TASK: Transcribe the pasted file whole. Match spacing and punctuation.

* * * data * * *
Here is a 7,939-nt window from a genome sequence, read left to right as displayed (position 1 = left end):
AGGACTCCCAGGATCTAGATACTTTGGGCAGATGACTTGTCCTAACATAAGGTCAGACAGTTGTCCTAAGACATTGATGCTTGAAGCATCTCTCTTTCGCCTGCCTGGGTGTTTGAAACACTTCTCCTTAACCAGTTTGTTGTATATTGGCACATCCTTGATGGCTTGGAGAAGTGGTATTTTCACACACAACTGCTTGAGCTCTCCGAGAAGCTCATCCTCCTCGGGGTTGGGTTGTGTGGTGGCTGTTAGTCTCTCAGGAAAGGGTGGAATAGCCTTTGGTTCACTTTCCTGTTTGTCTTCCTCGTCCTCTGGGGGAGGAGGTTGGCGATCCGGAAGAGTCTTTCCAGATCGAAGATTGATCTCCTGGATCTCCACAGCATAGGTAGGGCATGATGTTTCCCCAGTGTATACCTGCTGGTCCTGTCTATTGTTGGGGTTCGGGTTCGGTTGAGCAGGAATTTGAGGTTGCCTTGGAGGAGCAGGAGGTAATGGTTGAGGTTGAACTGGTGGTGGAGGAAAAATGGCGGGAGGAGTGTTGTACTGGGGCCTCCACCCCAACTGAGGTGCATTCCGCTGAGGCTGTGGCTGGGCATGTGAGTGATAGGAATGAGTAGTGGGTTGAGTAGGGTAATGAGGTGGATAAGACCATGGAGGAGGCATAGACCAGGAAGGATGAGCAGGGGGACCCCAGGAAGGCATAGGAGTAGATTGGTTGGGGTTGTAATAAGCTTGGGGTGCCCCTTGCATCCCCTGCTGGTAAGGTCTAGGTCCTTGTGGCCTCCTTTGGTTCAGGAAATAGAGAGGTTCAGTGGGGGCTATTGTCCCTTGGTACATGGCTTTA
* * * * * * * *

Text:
Here is a 7,939-nt window from a genome sequence, read left to right as displayed (position 1 = left end):
AGGACTCCCAGGATCTAGATACTTTGGGCAGATGACTTGTCCTAACATAAGGTCAGACAGTTGTCCTAAGACATTGATGCTTGAAGCATCTCTCTTTCGCCTGCCTGGGTGTTTGAAACACTTCTCCTTAACCAGTTTGTTGTATATTGGCACATCCTTGATGGCTTGGAGAAGTGGTATTTTCACACACAACTGCTTGAGCTCTCCGAGAAGCTCATCCTCCTCGGGGTTGGGTTGTGTGGTGGCTGTTAGTCTCTCAGGAAAGGGTGGAATAGCCTTTGGTTCACTTTCCTGTTTGTCTTCCTCGTCCTCTGGGGGAGGAGGTTGGCGATCCGGAAGAGTCTTTCCAGATCGAAGATTGATCTCCTGGATCTCCACAGCATAGGTAGGGCATGATGTTTCCCCAGTGTATACCTGCTGGTCCTGTCTATTGTTGGGGTTCGGGTTCGGTTGAGCAGGAATTTGAGGTTGCCTTGGAGGAGCAGGAGGTAATGGTTGAGGTTGAACTGGTGGTGGAGGAAAAATGGCGGGAGGAGTGTTGTACTGGGGCCTCCACCCCAACTGAGGTGCATTCCGCTGAGGCTGTGGCTGGGCATGTGAGTGATAGGAATGAGTAGTGGGTTGAGTAGGGTAATGAGGTGGATAAGACCATGGAGGAGGCATAGACCAGGAAGGATGAGCAGGGGGACCCCAGGAAGGCATAGGAGTAGATTGGTTGGGGTTGTAATAAGCTTGGGGTGCCCCTTGCATCCCCTGCTGGTAAGGTCTAGGTCCTTGTGGCCTCCTTTGGTTCAGGAAATAGAGAGGTTCAGTGGGGGCTATTGTCCCTTGGTACATGGCTTTA